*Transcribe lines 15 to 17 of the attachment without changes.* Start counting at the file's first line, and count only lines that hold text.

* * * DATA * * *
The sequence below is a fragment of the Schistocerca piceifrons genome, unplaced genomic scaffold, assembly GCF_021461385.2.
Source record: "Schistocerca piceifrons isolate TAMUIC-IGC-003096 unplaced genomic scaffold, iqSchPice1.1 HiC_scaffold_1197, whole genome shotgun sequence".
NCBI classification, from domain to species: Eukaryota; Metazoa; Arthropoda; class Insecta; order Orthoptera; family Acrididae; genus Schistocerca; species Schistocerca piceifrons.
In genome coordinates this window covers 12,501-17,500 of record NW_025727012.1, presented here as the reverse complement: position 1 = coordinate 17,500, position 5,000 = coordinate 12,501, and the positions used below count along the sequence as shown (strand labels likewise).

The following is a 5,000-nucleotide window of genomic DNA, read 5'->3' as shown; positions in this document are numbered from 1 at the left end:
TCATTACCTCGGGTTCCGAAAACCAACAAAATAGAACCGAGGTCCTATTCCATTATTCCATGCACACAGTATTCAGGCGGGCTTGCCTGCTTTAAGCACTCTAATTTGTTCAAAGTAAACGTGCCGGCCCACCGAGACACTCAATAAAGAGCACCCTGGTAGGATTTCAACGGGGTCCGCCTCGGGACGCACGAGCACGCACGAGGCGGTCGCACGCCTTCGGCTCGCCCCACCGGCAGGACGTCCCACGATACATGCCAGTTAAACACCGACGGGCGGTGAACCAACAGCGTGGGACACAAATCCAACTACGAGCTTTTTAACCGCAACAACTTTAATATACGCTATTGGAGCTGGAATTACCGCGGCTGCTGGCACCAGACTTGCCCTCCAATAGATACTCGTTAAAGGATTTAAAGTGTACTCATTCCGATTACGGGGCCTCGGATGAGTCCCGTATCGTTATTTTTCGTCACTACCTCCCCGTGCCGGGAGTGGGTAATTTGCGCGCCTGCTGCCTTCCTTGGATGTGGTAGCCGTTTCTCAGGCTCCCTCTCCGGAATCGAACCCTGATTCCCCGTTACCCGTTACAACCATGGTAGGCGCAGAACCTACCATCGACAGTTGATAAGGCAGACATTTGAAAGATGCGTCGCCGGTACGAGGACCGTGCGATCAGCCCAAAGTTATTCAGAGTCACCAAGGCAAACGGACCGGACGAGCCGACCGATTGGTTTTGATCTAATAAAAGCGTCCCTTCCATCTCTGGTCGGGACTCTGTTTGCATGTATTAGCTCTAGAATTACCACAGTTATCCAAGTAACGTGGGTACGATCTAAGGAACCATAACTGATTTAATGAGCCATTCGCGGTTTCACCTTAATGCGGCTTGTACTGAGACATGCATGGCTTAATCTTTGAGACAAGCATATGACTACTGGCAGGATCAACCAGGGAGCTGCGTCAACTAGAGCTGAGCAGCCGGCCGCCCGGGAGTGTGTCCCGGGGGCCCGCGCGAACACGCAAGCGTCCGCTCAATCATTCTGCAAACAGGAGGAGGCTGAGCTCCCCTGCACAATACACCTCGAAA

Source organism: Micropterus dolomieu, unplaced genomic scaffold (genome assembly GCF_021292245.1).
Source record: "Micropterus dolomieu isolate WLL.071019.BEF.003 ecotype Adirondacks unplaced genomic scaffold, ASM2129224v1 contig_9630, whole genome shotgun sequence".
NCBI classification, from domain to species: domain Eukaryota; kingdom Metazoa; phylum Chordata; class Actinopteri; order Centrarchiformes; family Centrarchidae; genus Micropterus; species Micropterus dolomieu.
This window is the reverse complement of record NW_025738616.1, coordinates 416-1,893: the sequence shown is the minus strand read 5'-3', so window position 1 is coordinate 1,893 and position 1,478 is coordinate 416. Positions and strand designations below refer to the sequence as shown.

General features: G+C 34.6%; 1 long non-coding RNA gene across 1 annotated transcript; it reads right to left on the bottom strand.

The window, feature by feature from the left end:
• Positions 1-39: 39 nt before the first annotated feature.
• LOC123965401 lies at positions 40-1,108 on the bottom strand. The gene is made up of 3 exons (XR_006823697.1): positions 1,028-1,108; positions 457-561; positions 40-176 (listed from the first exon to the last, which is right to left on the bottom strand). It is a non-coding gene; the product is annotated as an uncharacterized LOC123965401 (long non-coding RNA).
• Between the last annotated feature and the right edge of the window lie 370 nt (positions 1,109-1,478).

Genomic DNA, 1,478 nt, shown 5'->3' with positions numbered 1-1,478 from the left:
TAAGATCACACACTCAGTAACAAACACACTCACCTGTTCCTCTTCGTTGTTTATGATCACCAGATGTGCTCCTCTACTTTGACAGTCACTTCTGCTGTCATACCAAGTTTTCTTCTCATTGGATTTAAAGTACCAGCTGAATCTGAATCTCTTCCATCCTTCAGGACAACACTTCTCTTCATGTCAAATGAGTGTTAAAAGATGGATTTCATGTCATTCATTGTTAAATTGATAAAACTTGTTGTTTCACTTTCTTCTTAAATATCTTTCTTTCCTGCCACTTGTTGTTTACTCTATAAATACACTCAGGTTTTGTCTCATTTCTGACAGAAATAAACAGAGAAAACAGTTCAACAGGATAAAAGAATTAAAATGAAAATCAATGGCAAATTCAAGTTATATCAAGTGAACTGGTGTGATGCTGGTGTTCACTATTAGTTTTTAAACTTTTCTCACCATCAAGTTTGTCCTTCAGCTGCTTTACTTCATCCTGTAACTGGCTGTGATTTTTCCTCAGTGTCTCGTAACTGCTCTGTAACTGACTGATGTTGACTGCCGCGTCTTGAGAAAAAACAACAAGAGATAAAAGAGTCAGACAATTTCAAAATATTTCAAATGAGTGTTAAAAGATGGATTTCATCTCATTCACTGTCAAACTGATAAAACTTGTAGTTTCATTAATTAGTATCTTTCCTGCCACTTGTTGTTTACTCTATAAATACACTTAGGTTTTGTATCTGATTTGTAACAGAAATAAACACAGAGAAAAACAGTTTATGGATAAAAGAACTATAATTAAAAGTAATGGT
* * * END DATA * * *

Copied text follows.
• Between the last annotated feature and the right edge of the window lie 370 nt (positions 1,109-1,478).

Genomic DNA, 1,478 nt, shown 5'->3' with positions numbered 1-1,478 from the left:
TAAGATCACACACTCAGTAACAAACACACTCACCTGTTCCTCTTCGTTGTTTATGATCACCAGATGTGCTCCTCTACTTTGACAGTCACTTCTGCTGTCATACCAAGTTTTCTTCTCATTGGATTTAAAGTACCAGCTGAATCTGAATCTCTTCCATCCTTCAGGACAACACTTCTCTTCATGTCAAATGAGTGTTAAAAGATGGATTTCATGTCATTCATTGTTAAATTGATAAAACTTGTTGTTTCACTTTCTTCTTAAATATCTTTCTTTCCTGCCACTTGTTGTTTACTCTATAAATACACTCAGGTTTTGTCTCATTTCTGACAGAAATAAACAGAGAAAACAGTTCAACAGGATAAAAGAATTAAAATGAAAATCAATGGCAAATTCAAGTTATATCAAGTGAACTGGTGTGATGCTGGTGTTCACTATTAGTTTTTAAACTTTTCTCACCATCAAGTTTGTCCTTCAGCTGCTTTACTTCATCCTGTAACTGGCTGTGATTTTTCCTCAGTGTCTCGTAACTGCTCTGTAACTGACTGATGTTGACTGCCGCGTCTTGAGAAAAAACAACAAGAGATAAAAGAGTCAGACAATTTCAAAATATTTCAAATGAGTGTTAAAAGATGGATTTCATCTCATTCACTGTCAAACTGATAAAACTTGTAGTTTCATTAATTAGTATCTTTCCTGCCACTTGTTGTTTACTCTATAAATACACTTAGGTTTTGTATCTGATTTGTAACAGAAATAAACACAGAGAAAAACAGTTTATGGATAAAAGAACTATAATTAAAAGTAATGGT